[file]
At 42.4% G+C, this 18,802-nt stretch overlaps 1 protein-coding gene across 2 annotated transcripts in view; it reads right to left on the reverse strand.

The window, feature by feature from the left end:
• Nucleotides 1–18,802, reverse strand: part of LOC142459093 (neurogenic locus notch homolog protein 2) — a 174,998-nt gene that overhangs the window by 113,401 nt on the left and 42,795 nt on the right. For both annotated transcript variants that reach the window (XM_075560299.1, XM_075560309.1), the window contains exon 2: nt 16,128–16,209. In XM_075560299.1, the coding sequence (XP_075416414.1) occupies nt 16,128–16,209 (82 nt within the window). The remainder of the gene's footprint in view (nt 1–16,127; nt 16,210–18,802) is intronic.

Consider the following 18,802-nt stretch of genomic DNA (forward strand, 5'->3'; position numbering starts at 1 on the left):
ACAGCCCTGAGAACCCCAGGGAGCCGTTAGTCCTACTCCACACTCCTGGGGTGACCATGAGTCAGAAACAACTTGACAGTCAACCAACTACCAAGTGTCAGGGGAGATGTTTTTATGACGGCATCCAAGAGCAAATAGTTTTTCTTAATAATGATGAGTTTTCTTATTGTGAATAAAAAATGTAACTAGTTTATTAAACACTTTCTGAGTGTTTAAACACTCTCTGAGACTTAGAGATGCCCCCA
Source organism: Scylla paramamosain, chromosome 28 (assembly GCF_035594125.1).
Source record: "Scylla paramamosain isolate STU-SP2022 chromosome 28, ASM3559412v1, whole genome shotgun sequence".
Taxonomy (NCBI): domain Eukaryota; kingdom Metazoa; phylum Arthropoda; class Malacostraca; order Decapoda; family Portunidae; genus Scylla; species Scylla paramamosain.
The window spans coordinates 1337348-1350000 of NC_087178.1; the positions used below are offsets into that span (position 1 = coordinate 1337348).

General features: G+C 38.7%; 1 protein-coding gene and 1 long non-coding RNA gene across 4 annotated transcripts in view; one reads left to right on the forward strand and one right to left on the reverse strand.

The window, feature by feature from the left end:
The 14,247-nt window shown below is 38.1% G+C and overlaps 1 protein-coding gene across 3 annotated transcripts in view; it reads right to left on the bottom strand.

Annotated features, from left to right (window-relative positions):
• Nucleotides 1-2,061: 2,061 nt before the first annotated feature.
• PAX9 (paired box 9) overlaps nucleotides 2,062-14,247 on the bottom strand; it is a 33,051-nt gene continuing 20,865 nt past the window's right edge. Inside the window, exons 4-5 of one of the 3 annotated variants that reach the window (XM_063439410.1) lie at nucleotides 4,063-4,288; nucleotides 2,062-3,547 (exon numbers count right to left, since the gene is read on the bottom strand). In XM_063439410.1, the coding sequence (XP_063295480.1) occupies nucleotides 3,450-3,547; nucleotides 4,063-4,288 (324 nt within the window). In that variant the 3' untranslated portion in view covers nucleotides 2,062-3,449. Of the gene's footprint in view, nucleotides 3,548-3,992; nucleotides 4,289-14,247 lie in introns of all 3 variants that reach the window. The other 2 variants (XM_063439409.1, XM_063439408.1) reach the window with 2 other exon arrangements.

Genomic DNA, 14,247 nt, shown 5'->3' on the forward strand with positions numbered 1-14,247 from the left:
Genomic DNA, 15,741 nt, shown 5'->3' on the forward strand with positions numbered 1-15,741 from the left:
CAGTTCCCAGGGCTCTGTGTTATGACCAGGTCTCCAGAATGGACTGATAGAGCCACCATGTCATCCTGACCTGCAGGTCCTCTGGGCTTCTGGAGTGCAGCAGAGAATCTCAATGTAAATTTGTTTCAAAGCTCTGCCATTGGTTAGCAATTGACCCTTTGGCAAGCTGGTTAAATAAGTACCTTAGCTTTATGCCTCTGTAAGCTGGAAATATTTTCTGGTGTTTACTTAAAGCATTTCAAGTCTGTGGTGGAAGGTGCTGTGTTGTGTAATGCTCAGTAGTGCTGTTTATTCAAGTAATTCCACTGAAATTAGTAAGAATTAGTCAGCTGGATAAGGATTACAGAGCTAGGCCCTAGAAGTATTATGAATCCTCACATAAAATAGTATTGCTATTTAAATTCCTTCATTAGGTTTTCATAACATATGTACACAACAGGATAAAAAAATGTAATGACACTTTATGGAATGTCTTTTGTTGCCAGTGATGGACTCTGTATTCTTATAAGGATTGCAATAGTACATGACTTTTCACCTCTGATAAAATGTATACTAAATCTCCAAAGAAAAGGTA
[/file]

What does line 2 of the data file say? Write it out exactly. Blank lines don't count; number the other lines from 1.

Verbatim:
The window, feature by feature from the left end: